November 7 to December 16, 2017

Remnants: finding beauty in transience and decay

the latest body of work by local artist Debra Krakow

 

Working from her picturesque Wolfe Island home studio, artist and architect Debra Krakow watches the seasons unfold.  Lush greens give way to the riotous ochres and siennas of autumn, before succumbing to the hush of winter’s mantle of white.  These weathered landscapes, the evidence of time’s passage, inspire Krakow’s layered, and often expansive and abstracted, canvases.  

Natural landscapes, sometimes presented as fragments, invite the viewer to look beneath the façade of mere seeing.  They reveal the dignity and subtle structure of memory and perspective.  What lies beyond that which we immediately encounter are the forms of change themselves.  Krakow’s work reminds us that our subjective viewpoints necessarily reflect experience filtered through time and that which we most accurately perceive often demands focused attention and thoughtful exploration.

“I am drawn to these sparse, quiet landscapes with their vestiges of abundance: cornstalks in frozen fields, dead trees in a flooded pond, detritus on a forest floor.  The signs of aging can be equally evocative and beautiful on human-made surfaces — peeling paint on weathered barn board, a rusty metal door, cracked plaster in an abandoned building.  My working method is a natural fit for exploring the way structures and landscapes morph over time.  I work in layers, selectively revealing or obscuring parts of the layers below to create an evocative surface. Just as a landscape or weathered surface bears hints of its evolution, my painted surfaces reveal a complex history of underlying texture and colour.”—Debra Krakow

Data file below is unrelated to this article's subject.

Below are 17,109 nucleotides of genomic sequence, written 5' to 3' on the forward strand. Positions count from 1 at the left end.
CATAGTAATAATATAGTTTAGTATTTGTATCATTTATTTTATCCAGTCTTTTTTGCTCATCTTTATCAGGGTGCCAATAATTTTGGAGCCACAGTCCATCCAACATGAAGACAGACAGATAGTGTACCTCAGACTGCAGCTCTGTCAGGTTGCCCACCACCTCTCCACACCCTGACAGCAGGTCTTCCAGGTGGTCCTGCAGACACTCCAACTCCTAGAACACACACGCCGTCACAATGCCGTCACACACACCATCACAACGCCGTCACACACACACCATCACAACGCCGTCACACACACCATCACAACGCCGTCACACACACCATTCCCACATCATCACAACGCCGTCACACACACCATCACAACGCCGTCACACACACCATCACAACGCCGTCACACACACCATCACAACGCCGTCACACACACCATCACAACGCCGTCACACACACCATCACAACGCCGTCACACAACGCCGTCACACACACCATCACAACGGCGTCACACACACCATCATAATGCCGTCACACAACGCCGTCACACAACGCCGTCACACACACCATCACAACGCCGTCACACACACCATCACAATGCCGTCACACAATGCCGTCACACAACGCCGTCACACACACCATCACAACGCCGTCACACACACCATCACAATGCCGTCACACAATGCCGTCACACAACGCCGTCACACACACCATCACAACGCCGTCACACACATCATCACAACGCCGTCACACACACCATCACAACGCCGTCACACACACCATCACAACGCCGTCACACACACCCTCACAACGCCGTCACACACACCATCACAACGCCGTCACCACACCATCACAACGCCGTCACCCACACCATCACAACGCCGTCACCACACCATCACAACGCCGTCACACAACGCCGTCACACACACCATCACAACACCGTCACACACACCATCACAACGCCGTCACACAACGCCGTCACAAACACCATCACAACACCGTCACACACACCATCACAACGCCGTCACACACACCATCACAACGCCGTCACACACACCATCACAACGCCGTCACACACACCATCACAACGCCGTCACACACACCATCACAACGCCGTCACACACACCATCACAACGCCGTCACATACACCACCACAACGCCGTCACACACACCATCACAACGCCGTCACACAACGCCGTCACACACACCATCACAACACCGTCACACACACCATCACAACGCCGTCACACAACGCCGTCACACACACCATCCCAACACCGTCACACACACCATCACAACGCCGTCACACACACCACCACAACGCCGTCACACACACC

Debra Krakow was born into a creative family in 1965 and has been a free spirit ever since. Torn between her two loves – art and physics –she decided to study architecture.  She graduated from McGill University where she had the privilege of studying life drawing under artist Gentile Tondino.  She developed her artistic practice through courses in painting, printmaking, sculpture, fibre arts and ceramics.

Her work has been exhibited in her native city of Montreal as well as Toronto, Ottawa, Kingston, Halifax and New York State.  Her works are fondly displayed in living rooms and offices throughout North America. 

Remnants: finding beauty in transience and decay is on exhibit at Studio 22 from Tuesday, November 7 until Saturday December 16, 2017.